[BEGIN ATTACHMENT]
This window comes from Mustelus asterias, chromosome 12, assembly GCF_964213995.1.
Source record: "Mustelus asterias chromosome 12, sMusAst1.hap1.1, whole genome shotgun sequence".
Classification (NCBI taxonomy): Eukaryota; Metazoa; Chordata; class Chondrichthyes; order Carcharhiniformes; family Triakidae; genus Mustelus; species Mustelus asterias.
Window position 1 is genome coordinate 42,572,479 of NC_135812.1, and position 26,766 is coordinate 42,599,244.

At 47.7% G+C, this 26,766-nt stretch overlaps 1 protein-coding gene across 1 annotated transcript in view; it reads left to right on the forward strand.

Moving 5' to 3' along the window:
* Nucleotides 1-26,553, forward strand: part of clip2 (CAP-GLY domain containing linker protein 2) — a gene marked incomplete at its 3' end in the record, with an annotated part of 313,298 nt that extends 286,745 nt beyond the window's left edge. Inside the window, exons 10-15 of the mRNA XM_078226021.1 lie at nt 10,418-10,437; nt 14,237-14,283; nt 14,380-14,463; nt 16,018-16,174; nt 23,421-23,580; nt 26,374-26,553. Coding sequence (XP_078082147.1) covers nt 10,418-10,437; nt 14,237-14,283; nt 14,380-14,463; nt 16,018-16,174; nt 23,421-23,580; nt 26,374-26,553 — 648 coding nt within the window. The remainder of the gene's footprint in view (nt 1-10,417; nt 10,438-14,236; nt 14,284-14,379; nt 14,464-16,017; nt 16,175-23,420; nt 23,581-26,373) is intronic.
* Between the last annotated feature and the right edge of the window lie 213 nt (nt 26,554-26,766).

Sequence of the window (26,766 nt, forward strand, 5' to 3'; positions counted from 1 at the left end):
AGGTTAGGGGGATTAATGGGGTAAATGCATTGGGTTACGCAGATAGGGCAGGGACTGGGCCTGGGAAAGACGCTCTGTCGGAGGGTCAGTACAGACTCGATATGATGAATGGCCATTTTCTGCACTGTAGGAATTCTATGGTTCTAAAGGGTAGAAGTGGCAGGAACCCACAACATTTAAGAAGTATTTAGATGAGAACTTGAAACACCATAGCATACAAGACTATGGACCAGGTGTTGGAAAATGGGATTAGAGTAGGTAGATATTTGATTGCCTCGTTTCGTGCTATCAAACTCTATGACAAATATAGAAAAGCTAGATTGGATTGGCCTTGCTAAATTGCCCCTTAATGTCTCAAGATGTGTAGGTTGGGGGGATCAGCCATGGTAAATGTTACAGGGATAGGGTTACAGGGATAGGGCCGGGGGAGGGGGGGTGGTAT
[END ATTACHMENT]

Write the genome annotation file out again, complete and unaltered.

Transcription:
This window comes from Mustelus asterias, chromosome 12, assembly GCF_964213995.1.
Source record: "Mustelus asterias chromosome 12, sMusAst1.hap1.1, whole genome shotgun sequence".
Classification (NCBI taxonomy): Eukaryota; Metazoa; Chordata; class Chondrichthyes; order Carcharhiniformes; family Triakidae; genus Mustelus; species Mustelus asterias.
Window position 1 is genome coordinate 42,572,479 of NC_135812.1, and position 26,766 is coordinate 42,599,244.

At 47.7% G+C, this 26,766-nt stretch overlaps 1 protein-coding gene across 1 annotated transcript in view; it reads left to right on the forward strand.

Moving 5' to 3' along the window:
* Nucleotides 1-26,553, forward strand: part of clip2 (CAP-GLY domain containing linker protein 2) — a gene marked incomplete at its 3' end in the record, with an annotated part of 313,298 nt that extends 286,745 nt beyond the window's left edge. Inside the window, exons 10-15 of the mRNA XM_078226021.1 lie at nt 10,418-10,437; nt 14,237-14,283; nt 14,380-14,463; nt 16,018-16,174; nt 23,421-23,580; nt 26,374-26,553. Coding sequence (XP_078082147.1) covers nt 10,418-10,437; nt 14,237-14,283; nt 14,380-14,463; nt 16,018-16,174; nt 23,421-23,580; nt 26,374-26,553 — 648 coding nt within the window. The remainder of the gene's footprint in view (nt 1-10,417; nt 10,438-14,236; nt 14,284-14,379; nt 14,464-16,017; nt 16,175-23,420; nt 23,581-26,373) is intronic.
* Between the last annotated feature and the right edge of the window lie 213 nt (nt 26,554-26,766).

Sequence of the window (26,766 nt, forward strand, 5' to 3'; positions counted from 1 at the left end):
AGGTTAGGGGGATTAATGGGGTAAATGCATTGGGTTACGCAGATAGGGCAGGGACTGGGCCTGGGAAAGACGCTCTGTCGGAGGGTCAGTACAGACTCGATATGATGAATGGCCATTTTCTGCACTGTAGGAATTCTATGGTTCTAAAGGGTAGAAGTGGCAGGAACCCACAACATTTAAGAAGTATTTAGATGAGAACTTGAAACACCATAGCATACAAGACTATGGACCAGGTGTTGGAAAATGGGATTAGAGTAGGTAGATATTTGATTGCCTCGTTTCGTGCTATCAAACTCTATGACAAATATAGAAAAGCTAGATTGGATTGGCCTTGCTAAATTGCCCCTTAATGTCTCAAGATGTGTAGGTTGGGGGGATCAGCCATGGTAAATGTTACAGGGATAGGGTTACAGGGATAGGGCCGGGGGAGGGGGGGTGGTAT